You Can’t Buy a Data Fabric!

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By Rick F. van der Lans, Founder of R20/Consultancy BV, Ambassador of Axians Business Analytics Laren

Rick F. van der Lans

You can buy an ETL tool, a reporting tool, and a database server, but generally you can’t buy a data fabric. When your company needs a data fabric, you must design and develop it yourself. It’s just like you can’t buy a data warehouse environment or microservices architecture. These need to be designed and implemented and requires the use of many different tools. The same applies to data fabrics.

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But what is a data fabric? Conceptually, it’s a layer of software that allows any type of data consumer to access data available in one of the many IT systems. In other words, it’s about data abstraction, it’s about making all the enterprise (and possibly external) data available to all the data consumers, including simple reports, advanced dashboards, apps running on mobile devices, data science tools, real-time applications, and transaction processing applications.

Gartner defines a data fabric as follows: “A data fabric enables frictionless access and sharing of data in a distributed data environment. It enables a single and consistent data management framework, which allows seamless data access and processing by design across otherwise siloed storage.”

The key terms here are frictionless data access, sharing of data, and a single and consistent data management framework.

Frictionless data access means that all the data can be accessed without difficulties, regardless of where and how it is stored. Whether it’s stored in a data mart, a transaction database, hidden deeply in a packaged application, or in a simple flat file, all this data must be accessible for those data consumers who need it. Frictionless data access matches the need to democratize data, making the data you own easily available to the entire organization.

Sharing of data refers to making data available to many data consumers and for a wide range of use cases. Sharing refers to data consumers who share the same data and the same metadata describing that data. This does not apply to some popular data architectures. For example, data lakes are primarily used by data scientists and data warehouses only by BI users.

A single and consistent data management framework indicates that the data fabric manages all the data and metadata and delivers a consistent view of the data to all the data consumers.

Technically, a data fabric provides some service interface layer that can be used to retrieve, analyze, insert, update, and delete data. This layer hides the different technologies used by the systems that contain the data, it hides the language or API that is used and the location of the data. If data from different source systems must be integrated, a service will be available that will present the integrated view. The layer is also responsible for data security and data privacy aspects and provides data consumers with descriptive metadata. As with data, metadata should also be shared by all the data consumers.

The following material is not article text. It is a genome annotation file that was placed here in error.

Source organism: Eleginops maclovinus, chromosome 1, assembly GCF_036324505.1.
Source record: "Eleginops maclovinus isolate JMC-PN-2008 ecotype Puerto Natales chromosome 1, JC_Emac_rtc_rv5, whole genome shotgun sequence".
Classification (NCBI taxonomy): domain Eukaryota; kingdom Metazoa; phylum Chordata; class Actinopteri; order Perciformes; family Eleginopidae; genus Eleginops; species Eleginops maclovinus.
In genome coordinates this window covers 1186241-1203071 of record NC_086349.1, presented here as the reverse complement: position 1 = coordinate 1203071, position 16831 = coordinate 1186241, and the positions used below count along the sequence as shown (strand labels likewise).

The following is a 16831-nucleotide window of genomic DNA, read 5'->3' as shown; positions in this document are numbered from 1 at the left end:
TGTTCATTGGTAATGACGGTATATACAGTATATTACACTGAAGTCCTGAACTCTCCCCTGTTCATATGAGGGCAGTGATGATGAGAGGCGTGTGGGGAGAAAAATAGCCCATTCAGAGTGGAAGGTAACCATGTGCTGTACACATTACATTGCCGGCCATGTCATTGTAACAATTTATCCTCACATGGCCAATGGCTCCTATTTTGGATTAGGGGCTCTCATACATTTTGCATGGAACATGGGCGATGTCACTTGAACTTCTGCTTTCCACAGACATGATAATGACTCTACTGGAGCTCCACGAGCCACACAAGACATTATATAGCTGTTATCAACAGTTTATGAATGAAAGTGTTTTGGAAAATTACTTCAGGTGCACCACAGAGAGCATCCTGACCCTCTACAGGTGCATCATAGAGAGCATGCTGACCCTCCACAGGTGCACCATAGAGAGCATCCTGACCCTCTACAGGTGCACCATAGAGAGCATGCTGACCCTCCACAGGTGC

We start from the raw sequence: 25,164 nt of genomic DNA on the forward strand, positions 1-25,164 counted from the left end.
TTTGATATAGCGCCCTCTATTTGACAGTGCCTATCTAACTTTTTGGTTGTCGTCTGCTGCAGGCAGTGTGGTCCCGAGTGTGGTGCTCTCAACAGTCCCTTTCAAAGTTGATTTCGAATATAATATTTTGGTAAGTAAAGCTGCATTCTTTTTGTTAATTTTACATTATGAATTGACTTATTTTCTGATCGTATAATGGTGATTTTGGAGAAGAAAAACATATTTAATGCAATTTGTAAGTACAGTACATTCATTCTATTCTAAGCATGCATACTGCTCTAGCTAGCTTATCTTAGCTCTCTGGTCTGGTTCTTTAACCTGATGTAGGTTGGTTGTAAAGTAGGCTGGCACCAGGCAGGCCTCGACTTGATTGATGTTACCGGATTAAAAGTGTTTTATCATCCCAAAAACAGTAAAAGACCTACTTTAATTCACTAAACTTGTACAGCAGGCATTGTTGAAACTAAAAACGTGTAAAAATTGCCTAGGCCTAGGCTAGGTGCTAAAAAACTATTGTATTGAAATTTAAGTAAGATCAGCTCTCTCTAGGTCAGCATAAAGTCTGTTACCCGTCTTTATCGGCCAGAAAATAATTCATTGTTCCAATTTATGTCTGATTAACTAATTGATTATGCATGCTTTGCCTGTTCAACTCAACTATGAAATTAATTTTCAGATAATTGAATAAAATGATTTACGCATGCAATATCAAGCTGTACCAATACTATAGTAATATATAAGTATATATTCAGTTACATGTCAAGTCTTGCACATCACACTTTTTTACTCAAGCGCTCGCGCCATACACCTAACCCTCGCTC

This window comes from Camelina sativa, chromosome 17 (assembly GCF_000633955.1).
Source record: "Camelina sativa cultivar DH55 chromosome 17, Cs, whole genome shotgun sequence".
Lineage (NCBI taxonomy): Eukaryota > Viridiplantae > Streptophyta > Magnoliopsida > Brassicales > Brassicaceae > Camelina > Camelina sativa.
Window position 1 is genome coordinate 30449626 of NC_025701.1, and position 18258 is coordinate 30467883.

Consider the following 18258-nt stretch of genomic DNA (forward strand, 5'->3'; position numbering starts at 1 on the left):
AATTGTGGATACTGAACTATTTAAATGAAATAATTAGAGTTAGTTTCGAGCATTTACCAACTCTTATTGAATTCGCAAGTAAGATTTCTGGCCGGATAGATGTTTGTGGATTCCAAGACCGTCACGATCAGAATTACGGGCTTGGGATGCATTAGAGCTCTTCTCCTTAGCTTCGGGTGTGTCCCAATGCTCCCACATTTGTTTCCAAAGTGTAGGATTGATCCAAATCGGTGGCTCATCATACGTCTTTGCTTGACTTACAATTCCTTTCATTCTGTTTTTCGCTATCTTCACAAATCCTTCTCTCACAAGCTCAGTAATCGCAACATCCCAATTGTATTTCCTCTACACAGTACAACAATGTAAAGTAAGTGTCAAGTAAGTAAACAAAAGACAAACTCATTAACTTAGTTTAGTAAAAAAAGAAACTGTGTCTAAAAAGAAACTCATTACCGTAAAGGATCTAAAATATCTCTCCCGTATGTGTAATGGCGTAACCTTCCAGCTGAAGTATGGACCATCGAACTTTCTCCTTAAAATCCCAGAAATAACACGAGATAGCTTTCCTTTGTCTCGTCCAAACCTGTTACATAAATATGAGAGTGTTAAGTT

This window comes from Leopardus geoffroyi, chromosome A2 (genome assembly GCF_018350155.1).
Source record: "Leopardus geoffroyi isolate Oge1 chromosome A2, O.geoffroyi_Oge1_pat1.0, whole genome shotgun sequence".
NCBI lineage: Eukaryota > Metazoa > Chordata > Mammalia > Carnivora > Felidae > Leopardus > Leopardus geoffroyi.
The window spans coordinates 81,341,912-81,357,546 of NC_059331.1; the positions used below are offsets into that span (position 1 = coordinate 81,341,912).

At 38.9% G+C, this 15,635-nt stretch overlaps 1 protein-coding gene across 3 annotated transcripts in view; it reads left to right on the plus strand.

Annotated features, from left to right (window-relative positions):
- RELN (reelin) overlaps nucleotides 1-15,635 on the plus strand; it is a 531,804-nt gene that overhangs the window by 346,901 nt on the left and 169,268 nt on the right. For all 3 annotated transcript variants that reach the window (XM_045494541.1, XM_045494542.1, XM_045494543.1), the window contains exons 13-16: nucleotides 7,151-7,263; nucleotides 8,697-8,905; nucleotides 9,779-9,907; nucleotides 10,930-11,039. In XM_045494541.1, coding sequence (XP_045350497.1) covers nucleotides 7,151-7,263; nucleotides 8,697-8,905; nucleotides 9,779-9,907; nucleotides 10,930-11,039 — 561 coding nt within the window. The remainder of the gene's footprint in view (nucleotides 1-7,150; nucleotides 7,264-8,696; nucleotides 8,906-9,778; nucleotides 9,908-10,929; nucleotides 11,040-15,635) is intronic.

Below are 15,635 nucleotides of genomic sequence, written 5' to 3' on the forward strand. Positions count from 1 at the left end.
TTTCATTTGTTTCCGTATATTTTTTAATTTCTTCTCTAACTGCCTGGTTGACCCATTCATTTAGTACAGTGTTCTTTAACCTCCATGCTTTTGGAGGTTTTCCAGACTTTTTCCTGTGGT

A data fabric can be developed in many ways. For example, companies can use a low-level programming language to develop a large number of services with JSON/REST interfaces to accesses all the data. These services may communicate with applications and with each other through some messaging technology. This is a feasible approach but leads to a costly and time-consuming software development exercise, as all the aspects need to be covered, including metadata access, data security, data integration, data cleansing, and so on.

Another approach is to copy all the relevant data from all the source systems to one big data store, a so-called data hub or data lake. A service interface offers access to this data store. Developing a service interface on one central data store is easier than the previous approach, but it will still be an enormous development effort. A drawback of such an approach is that the services can’t provide real-time data.

The third approach to develop a data fabric is by utilizing a data virtualization platform. The main advantage of this approach is that data virtualization platforms support almost all the required features needed to develop a data fabric. They are built to deliver a data abstraction layer on top of a heterogeneous set of source systems. It can integrate data from source systems without storing data redundantly, metadata is automatically kept and made accessible to data consumers, it supports multiple interfaces and languages, including SQL and JSON/REST, centralized data security and protection features, and it can use the full power of underlying database servers by using query pushdown. As a supporting technology, data virtualization is a perfect match for the data fabric concept.

Some refer to data fabrics developed with data virtualization with the term logical data fabric. Which would be inline with the term logical data warehouse.

As indicated, you generally can’t buy a data fabric, you need to design and develop one that fits your organization. If you do, make sure to select an approach that provides all the features you require and offers you high productivity and easy maintenance, as that will ultimately determine whether the data fabric dream becomes a reality.

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